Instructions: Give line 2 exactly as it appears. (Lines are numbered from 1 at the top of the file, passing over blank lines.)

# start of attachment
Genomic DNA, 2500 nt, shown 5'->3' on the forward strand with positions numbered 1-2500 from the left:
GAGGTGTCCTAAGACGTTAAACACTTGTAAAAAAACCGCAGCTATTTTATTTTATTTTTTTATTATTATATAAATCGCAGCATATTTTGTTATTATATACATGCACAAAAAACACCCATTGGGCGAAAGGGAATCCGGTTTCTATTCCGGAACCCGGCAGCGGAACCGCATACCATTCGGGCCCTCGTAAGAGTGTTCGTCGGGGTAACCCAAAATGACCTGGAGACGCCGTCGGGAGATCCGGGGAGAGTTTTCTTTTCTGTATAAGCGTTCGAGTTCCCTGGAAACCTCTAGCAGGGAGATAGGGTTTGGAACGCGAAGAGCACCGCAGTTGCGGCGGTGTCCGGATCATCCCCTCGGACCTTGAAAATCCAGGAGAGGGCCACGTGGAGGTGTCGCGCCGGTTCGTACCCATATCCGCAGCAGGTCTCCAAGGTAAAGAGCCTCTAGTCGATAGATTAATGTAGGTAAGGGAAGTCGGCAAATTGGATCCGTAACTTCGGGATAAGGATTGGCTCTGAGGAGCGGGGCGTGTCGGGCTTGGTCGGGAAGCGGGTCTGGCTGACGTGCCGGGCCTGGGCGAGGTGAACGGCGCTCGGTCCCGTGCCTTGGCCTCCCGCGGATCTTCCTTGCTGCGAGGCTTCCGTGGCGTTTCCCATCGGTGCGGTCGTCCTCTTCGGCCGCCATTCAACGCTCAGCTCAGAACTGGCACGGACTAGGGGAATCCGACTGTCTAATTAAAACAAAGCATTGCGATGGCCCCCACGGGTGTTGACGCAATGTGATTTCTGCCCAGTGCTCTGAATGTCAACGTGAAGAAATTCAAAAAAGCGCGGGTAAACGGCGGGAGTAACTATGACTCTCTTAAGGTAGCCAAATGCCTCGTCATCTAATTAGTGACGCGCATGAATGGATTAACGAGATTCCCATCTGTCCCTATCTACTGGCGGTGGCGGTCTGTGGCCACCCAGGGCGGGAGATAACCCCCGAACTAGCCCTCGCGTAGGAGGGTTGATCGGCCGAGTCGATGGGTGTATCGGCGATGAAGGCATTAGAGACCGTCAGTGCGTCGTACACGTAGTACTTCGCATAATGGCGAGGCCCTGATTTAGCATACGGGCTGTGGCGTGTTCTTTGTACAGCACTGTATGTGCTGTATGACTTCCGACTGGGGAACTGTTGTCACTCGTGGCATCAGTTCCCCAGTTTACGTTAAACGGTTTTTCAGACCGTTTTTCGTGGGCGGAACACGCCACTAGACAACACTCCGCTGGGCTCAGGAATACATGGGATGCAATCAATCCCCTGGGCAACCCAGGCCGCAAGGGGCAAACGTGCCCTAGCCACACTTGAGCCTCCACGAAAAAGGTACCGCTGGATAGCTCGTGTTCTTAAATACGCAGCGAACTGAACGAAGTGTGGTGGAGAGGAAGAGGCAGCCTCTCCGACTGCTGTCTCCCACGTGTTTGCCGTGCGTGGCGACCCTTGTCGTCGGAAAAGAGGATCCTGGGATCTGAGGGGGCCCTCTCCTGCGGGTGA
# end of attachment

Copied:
GAGGTGTCCTAAGACGTTAAACACTTGTAAAAAAACCGCAGCTATTTTATTTTATTTTTTTATTATTATATAAATCGCAGCATATTTTGTTATTATATACATGCACAAAAAACACCCATTGGGCGAAAGGGAATCCGGTTTCTATTCCGGAACCCGGCAGCGGAACCGCATACCATTCGGGCCCTCGTAAGAGTGTTCGTCGGGGTAACCCAAAATGACCTGGAGACGCCGTCGGGAGATCCGGGGAGAGTTTTCTTTTCTGTATAAGCGTTCGAGTTCCCTGGAAACCTCTAGCAGGGAGATAGGGTTTGGAACGCGAAGAGCACCGCAGTTGCGGCGGTGTCCGGATCATCCCCTCGGACCTTGAAAATCCAGGAGAGGGCCACGTGGAGGTGTCGCGCCGGTTCGTACCCATATCCGCAGCAGGTCTCCAAGGTAAAGAGCCTCTAGTCGATAGATTAATGTAGGTAAGGGAAGTCGGCAAATTGGATCCGTAACTTCGGGATAAGGATTGGCTCTGAGGAGCGGGGCGTGTCGGGCTTGGTCGGGAAGCGGGTCTGGCTGACGTGCCGGGCCTGGGCGAGGTGAACGGCGCTCGGTCCCGTGCCTTGGCCTCCCGCGGATCTTCCTTGCTGCGAGGCTTCCGTGGCGTTTCCCATCGGTGCGGTCGTCCTCTTCGGCCGCCATTCAACGCTCAGCTCAGAACTGGCACGGACTAGGGGAATCCGACTGTCTAATTAAAACAAAGCATTGCGATGGCCCCCACGGGTGTTGACGCAATGTGATTTCTGCCCAGTGCTCTGAATGTCAACGTGAAGAAATTCAAAAAAGCGCGGGTAAACGGCGGGAGTAACTATGACTCTCTTAAGGTAGCCAAATGCCTCGTCATCTAATTAGTGACGCGCATGAATGGATTAACGAGATTCCCATCTGTCCCTATCTACTGGCGGTGGCGGTCTGTGGCCACCCAGGGCGGGAGATAACCCCCGAACTAGCCCTCGCGTAGGAGGGTTGATCGGCCGAGTCGATGGGTGTATCGGCGATGAAGGCATTAGAGACCGTCAGTGCGTCGTACACGTAGTACTTCGCATAATGGCGAGGCCCTGATTTAGCATACGGGCTGTGGCGTGTTCTTTGTACAGCACTGTATGTGCTGTATGACTTCCGACTGGGGAACTGTTGTCACTCGTGGCATCAGTTCCCCAGTTTACGTTAAACGGTTTTTCAGACCGTTTTTCGTGGGCGGAACACGCCACTAGACAACACTCCGCTGGGCTCAGGAATACATGGGATGCAATCAATCCCCTGGGCAACCCAGGCCGCAAGGGGCAAACGTGCCCTAGCCACACTTGAGCCTCCACGAAAAAGGTACCGCTGGATAGCTCGTGTTCTTAAATACGCAGCGAACTGAACGAAGTGTGGTGGAGAGGAAGAGGCAGCCTCTCCGACTGCTGTCTCCCACGTGTTTGCCGTGCGTGGCGACCCTTGTCGTCGGAAAAGAGGATCCTGGGATCTGAGGGGGCCCTCTCCTGCGGGTGA